I was walking down an old-town street—one with which I was familiar.   In one section there was a row of tiny shops.  I knew there was a tea shop among them, owned by a Hindi fellow, but it had apparently moved down the row somewhere because I went into shop after shop inquiring after it: a tobacconist, a news stand, a patisserie.  When, at last, I finally found it, the shop was dense with the smoke of roasting tea.  The shopkeepers were Chinese-Malaysian—a young man and a young woman dressed in t-shirts and blue jeans.  I asked the young woman for jasmine tea.  She said, "Follow me."  At first I thought, "Where?" because the shop was so cramped, but as I followed her, it grew—the wooden shelves that lined the walls extended themselves farther up and the glass counters multiplied, snaking around and fanning out to form a warren of alcoves and dead ends.  As we made our way back, the young woman kept stopping and showing me various and sundry items devoted to making tea.  I suspected I was getting one of the more protracted sales pitches, but I didn't mind so much because they were a fascinating, museum-like assortment:  ancient tea pots, antique spoons and strainers, bamboo roasters, a scoop carved out of teak with a giraffe for a handle, and all my favorite teas—rose oolong, Darjeeling, gunpowder green, laspang souchang—in jars and drums, wooden boxes and bins, caldrons and carafes. 

At the end of her pitch, down a higgledy-piggledy path that lead to no where in the farthest corners of the now massive and massively confusing shop, the young woman said, "Wait here."  I was beginning to wonder about my jasmine tea when she and the young man re-appeared, carrying a great big box.  The way their arms were straining and their feet shuffled across the floor, I could tell the box was heavy.  They sat it down on one of the glass cases, and I could now see that it was a replica of a Hindu temple with intricate carvings of strange beasts, exotic gods like Shiva and Ganesh, and couples acting out the Kama Sutra—all in overwhelming detail—like the temples of South India.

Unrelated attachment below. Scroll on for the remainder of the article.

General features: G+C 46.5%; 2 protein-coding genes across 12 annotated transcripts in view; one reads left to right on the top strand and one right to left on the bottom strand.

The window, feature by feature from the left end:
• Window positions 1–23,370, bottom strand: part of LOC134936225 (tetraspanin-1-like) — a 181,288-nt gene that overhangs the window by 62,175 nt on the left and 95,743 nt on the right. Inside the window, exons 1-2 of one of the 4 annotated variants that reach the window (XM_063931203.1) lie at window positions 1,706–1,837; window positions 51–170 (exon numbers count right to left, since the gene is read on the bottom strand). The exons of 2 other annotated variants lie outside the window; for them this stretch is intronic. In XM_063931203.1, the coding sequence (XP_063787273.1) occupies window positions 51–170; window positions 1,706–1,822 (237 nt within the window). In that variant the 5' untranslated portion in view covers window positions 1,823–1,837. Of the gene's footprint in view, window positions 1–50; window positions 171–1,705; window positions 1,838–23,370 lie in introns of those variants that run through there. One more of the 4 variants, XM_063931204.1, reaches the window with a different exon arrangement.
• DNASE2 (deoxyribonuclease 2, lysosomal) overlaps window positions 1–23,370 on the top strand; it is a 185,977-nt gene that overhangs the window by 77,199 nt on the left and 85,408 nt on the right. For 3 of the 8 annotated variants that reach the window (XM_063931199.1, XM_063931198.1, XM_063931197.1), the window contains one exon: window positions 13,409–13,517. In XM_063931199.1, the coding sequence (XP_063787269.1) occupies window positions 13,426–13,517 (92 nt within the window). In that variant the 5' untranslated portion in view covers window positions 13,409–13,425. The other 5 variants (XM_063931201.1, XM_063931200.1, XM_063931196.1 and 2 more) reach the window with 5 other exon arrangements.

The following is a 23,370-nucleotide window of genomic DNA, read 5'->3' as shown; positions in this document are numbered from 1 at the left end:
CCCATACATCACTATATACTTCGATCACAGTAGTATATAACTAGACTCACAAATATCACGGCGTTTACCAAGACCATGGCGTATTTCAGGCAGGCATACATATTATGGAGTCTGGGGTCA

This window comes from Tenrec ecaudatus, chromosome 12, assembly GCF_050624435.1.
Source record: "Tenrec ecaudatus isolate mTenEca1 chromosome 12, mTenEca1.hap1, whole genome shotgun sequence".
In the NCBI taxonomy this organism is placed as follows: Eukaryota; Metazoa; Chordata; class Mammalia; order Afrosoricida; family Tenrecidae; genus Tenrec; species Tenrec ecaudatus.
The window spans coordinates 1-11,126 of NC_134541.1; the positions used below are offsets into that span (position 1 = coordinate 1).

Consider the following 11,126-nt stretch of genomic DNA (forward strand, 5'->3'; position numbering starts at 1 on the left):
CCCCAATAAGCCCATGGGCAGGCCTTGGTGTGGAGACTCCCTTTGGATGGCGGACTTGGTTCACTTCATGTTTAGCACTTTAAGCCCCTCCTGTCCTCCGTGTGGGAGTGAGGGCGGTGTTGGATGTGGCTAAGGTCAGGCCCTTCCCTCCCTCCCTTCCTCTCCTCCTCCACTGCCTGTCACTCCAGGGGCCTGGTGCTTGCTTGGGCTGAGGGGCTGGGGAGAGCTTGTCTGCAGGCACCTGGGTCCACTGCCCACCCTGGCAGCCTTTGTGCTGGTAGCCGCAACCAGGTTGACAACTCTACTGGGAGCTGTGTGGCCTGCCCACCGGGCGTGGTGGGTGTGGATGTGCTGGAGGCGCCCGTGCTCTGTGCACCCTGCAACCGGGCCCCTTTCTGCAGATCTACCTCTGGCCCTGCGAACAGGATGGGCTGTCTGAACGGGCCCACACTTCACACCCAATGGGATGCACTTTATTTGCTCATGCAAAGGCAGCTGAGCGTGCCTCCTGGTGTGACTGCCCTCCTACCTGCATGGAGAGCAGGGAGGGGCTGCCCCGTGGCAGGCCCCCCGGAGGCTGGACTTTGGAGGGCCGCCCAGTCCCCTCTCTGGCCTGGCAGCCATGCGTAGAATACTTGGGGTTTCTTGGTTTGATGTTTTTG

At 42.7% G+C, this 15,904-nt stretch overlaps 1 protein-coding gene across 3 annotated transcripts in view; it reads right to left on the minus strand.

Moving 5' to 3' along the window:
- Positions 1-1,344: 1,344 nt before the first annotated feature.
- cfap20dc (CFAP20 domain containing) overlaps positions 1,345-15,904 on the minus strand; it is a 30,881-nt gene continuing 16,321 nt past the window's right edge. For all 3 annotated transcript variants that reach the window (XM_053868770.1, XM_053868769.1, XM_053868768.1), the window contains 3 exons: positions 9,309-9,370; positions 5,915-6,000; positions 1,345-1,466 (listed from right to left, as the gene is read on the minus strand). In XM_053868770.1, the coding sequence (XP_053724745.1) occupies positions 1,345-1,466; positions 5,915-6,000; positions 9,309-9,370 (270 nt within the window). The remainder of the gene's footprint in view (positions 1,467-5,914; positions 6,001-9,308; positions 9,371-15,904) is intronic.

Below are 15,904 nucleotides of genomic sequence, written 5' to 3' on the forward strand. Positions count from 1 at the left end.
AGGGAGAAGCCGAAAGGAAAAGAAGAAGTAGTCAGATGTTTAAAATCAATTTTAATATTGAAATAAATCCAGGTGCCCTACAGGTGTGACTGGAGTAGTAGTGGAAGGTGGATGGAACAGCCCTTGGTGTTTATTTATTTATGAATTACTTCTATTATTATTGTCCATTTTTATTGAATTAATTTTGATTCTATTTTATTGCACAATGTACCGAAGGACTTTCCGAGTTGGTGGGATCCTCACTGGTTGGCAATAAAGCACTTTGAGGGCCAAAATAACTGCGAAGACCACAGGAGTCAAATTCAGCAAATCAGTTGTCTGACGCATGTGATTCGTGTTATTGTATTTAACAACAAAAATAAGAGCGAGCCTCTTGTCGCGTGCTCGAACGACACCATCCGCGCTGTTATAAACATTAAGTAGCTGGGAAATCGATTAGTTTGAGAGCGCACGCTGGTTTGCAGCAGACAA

The young woman began opening the box and explaining to me how it worked.  As she did so, she would pause to praise its particular features to both the young man and me, except that either she was speaking in Chinese or she was so excited her speech became garbled or I was so excited I couldn't understand.  When she was finished opening the box, it had unfolded, stage-like, into some sort of elaborate puzzle.  She pulled a brass knob, which launched two glass beads.  They went around and around.  A ball dropped through some pins.  Figures shifted.  Tiles fell into their places like dominoes.  At the end of it, the young woman opened a trap door in the puzzle, and there was a steaming cup of jasmine tea.  How on earth did it get there?  Did it drop down from some invisible elevator in the sky?  Did it arrive piping hot or was heated up in the box? 

The Indian fellow who owned the shop popped out from behind a curtain and asked, "Would you like to buy it?"  I looked at the price tag attached to the box by a string:  $119.  That seemed like a reasonable price for such a marvelous object.  I mulled it over for a second and looked at the tag again.  Now it said, "$129"  And then "$179."  And then "$279."  The price kept going higher before my very eyes.  Just as I knew I couldn't afford the puzzle box, the dream ended.

And I'm still bitterly disappointed that I didn't get to taste that cup of tea.    

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About Me
I teach; cook; write; hike; read; dally; canoe; eat; write; rock 'n roll; eat some more; tumble and fall; dawdle; complain; bento; write; organize; watch movies; ignore e-mail;  renovate; write; curse computers; brew my tea dark and bitter; herd cats; live in Arkansas; Plato, Derrida, and rhetoric (yes, those are verbs); remain overly cautious; persuade; imbibe; GTD; and oh, yeah, I write a little. 


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All images and text copyright © 2004-2008 by Jennifer Deering.  All rights reserved.
E-mail me at sanslenom at msn dot com.